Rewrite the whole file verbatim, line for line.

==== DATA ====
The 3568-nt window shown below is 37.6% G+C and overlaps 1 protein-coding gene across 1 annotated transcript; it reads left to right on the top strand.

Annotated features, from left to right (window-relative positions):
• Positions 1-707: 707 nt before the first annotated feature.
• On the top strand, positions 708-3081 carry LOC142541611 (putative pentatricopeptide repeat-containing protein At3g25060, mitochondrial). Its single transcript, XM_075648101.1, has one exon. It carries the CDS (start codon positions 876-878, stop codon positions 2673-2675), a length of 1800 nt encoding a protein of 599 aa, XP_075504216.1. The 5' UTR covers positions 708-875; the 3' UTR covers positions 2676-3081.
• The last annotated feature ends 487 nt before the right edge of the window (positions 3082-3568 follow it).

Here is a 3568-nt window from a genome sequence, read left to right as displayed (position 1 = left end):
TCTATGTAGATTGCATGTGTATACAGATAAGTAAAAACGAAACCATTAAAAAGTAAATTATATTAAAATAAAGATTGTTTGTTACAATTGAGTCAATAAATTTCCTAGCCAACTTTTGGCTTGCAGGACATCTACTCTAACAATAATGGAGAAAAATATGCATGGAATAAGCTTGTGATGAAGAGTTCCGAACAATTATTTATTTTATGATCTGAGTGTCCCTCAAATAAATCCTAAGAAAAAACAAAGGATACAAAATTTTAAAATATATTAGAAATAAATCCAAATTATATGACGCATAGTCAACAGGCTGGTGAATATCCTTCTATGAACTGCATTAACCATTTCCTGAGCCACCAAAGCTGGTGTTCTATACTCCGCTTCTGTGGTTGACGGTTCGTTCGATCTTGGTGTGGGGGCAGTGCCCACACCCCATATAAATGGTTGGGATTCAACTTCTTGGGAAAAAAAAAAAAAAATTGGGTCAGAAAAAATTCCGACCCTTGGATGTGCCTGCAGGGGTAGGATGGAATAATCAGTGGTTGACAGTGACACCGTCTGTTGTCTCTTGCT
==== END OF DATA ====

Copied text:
The 3568-nt window shown below is 37.6% G+C and overlaps 1 protein-coding gene across 1 annotated transcript; it reads left to right on the top strand.

Annotated features, from left to right (window-relative positions):
• Positions 1-707: 707 nt before the first annotated feature.
• On the top strand, positions 708-3081 carry LOC142541611 (putative pentatricopeptide repeat-containing protein At3g25060, mitochondrial). Its single transcript, XM_075648101.1, has one exon. It carries the CDS (start codon positions 876-878, stop codon positions 2673-2675), a length of 1800 nt encoding a protein of 599 aa, XP_075504216.1. The 5' UTR covers positions 708-875; the 3' UTR covers positions 2676-3081.
• The last annotated feature ends 487 nt before the right edge of the window (positions 3082-3568 follow it).

Here is a 3568-nt window from a genome sequence, read left to right as displayed (position 1 = left end):
TCTATGTAGATTGCATGTGTATACAGATAAGTAAAAACGAAACCATTAAAAAGTAAATTATATTAAAATAAAGATTGTTTGTTACAATTGAGTCAATAAATTTCCTAGCCAACTTTTGGCTTGCAGGACATCTACTCTAACAATAATGGAGAAAAATATGCATGGAATAAGCTTGTGATGAAGAGTTCCGAACAATTATTTATTTTATGATCTGAGTGTCCCTCAAATAAATCCTAAGAAAAAACAAAGGATACAAAATTTTAAAATATATTAGAAATAAATCCAAATTATATGACGCATAGTCAACAGGCTGGTGAATATCCTTCTATGAACTGCATTAACCATTTCCTGAGCCACCAAAGCTGGTGTTCTATACTCCGCTTCTGTGGTTGACGGTTCGTTCGATCTTGGTGTGGGGGCAGTGCCCACACCCCATATAAATGGTTGGGATTCAACTTCTTGGGAAAAAAAAAAAAAAATTGGGTCAGAAAAAATTCCGACCCTTGGATGTGCCTGCAGGGGTAGGATGGAATAATCAGTGGTTGACAGTGACACCGTCTGTTGTCTCTTGCT